<Setter Property="BorderBrush" Value="Red" />
             <Setter Property="BorderThickness" Value="2" />
         </DataTrigger>
     </Style.Triggers>
 </Style>

How to display Notifications in a Tooltip

Solving the Tooltip requirement was a bit more tricky (at least for me). It took me quite some time to figure out how to do this in WPF. The solution I’m going to show uses only XAML based code.

1. Integrating the Tooltip into the DataTrigger

We simply use our DataTrigger to automatically set the tooltip of a Control in case Notifications exist.

Adding the tooltip
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<ToolTip x:Key="ValidationErrorTooltip" />

<Style TargetType="Control">
     <Setter Property="Fx:ValidationBehavior.IsEnabled" Value="true" />
     <Style.Triggers>
         <DataTrigger
             Binding="{Binding Path=(Fx:ValidationBehavior.Notifications),
             Converter={StaticResource notificationConverter},
             RelativeSource={x:Static RelativeSource.Self}}" Value="true">
             <Setter Property="BorderBrush" Value="Red" />
             <Setter Property="BorderThickness" Value="2" />
             <Setter Property="ToolTip" Value="{StaticResource ValidationErrorTooltip}" />
         </DataTrigger>
     </Style.Triggers>
 </Style>

Now the UI looks really crappy. The tooltip is not recognizable as one.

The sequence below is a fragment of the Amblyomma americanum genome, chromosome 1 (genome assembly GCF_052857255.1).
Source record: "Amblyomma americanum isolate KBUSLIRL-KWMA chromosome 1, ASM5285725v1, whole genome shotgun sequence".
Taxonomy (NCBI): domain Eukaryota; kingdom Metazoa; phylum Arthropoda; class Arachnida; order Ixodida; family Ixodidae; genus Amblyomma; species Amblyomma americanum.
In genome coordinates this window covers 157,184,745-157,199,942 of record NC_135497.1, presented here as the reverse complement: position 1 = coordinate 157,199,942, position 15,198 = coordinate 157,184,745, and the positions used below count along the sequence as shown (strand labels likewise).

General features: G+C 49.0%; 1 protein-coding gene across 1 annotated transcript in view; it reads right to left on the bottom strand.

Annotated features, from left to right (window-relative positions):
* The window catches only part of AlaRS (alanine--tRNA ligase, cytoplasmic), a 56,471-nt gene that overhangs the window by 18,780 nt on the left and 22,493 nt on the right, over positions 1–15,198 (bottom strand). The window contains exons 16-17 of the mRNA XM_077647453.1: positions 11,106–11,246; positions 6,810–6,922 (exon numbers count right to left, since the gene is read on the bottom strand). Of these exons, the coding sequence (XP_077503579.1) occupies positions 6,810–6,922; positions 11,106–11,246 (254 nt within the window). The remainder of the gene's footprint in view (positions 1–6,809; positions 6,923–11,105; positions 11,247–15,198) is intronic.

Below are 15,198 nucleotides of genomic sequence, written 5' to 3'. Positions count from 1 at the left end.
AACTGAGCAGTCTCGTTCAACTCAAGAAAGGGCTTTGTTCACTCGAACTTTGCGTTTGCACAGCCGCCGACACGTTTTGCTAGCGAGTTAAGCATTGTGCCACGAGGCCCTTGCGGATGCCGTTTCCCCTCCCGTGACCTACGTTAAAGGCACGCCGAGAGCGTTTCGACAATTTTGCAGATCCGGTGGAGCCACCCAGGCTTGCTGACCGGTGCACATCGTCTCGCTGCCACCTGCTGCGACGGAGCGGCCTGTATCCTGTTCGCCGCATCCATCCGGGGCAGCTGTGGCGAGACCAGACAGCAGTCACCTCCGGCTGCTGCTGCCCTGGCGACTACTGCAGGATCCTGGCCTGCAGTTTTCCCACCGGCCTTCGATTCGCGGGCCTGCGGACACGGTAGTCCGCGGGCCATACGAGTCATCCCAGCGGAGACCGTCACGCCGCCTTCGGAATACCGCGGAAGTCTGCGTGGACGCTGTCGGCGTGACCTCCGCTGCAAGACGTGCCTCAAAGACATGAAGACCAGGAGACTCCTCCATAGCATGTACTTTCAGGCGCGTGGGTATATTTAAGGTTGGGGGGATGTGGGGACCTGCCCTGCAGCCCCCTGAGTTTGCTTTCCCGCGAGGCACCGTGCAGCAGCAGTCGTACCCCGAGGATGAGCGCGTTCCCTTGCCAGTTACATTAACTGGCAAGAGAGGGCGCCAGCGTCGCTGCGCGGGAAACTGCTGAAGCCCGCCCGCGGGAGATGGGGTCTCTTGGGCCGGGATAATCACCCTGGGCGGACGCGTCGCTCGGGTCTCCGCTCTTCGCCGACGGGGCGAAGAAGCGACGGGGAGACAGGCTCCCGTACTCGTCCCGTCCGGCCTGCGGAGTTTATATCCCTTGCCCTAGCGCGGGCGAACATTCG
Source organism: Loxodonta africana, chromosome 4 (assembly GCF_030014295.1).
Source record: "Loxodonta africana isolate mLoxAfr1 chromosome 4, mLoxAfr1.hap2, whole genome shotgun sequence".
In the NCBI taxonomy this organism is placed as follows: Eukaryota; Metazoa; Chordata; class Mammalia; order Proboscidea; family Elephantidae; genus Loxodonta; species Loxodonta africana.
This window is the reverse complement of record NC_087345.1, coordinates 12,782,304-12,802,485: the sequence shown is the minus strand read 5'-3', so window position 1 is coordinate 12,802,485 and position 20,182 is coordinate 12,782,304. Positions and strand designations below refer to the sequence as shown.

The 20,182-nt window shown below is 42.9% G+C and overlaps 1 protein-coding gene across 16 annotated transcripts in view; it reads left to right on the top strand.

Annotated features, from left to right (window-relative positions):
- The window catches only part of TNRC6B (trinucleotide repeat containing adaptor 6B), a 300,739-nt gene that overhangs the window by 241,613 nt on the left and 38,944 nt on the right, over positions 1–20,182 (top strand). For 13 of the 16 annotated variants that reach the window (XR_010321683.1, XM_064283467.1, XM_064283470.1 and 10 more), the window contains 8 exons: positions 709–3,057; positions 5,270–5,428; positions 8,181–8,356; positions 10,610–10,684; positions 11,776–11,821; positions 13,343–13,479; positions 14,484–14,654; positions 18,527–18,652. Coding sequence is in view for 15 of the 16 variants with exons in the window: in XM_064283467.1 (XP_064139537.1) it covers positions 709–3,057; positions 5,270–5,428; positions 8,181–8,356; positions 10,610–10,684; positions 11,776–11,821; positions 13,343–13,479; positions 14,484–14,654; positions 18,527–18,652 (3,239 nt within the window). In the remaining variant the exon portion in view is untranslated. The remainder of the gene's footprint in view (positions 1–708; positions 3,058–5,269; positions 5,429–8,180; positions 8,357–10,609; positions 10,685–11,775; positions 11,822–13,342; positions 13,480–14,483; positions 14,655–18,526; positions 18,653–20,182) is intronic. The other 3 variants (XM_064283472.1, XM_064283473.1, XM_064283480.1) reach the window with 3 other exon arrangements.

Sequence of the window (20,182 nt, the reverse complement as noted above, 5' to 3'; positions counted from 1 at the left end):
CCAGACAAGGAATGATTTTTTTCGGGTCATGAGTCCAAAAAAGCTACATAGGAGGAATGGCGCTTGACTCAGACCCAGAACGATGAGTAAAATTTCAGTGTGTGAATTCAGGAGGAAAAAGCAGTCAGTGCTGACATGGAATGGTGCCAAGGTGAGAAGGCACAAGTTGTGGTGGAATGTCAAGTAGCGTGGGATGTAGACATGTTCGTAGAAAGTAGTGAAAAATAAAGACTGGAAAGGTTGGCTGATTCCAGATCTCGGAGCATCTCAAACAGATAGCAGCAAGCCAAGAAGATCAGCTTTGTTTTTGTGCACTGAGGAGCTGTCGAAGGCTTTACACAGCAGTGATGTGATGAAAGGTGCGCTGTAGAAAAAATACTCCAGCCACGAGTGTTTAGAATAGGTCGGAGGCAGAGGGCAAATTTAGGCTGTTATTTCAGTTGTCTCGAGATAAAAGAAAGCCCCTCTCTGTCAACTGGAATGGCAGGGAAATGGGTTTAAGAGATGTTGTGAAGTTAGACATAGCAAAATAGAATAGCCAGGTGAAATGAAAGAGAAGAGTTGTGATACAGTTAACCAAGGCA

Horrible Tooltip

2. Using a ControlTemplate to style the Tooltip

In order to shape the appearance of the tooltip we can use XAML Styles again. You can change the whole visual appearance of a Control using Styles and ControlTemplates. The template I defined consists mostly of a DockPanel containing a Label (which provides the tooltips caption) and a TextBlock (which will later contain the Notification messages).

Adding ControlTemplates to the mix
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<Style x:Key="ErrorTooltipSyle" TargetType="ToolTip">
    <Setter Property="Template">
        <Setter.Value>
            <ControlTemplate TargetType="ToolTip">
                <Border BorderBrush="Black" BorderThickness="1">
                    <DockPanel>
                        <Label DockPanel.Dock="Top"
                          FontWeight="Bold"
                          Background="Red"
                          Foreground="White"
                          Content="Validation Error" />
                        <TextBlock
                          Padding="10"
                          Background="White"
                          Foreground="Black"
                          TextWrapping="WrapWithOverflow" />
                    </DockPanel>
                </Border>
            </ControlTemplate>
        </Setter.Value>
    </Setter>
</Style>

<!-- Notice the defined Style -->
<ToolTip x:Key="ValidationErrorTooltip" Style="{StaticResource ErrorTooltipSyle}" />

<Style TargetType="Control">
    <Setter Property="Fx:ValidationBehavior.IsEnabled" Value="true" />
    <Style.Triggers>
        <DataTrigger
            Binding="{Binding Path=(Fx:ValidationBehavior.Notifications),
            Converter={StaticResource notificationConverter},
            RelativeSource={x:Static RelativeSource.Self}}" Value="true">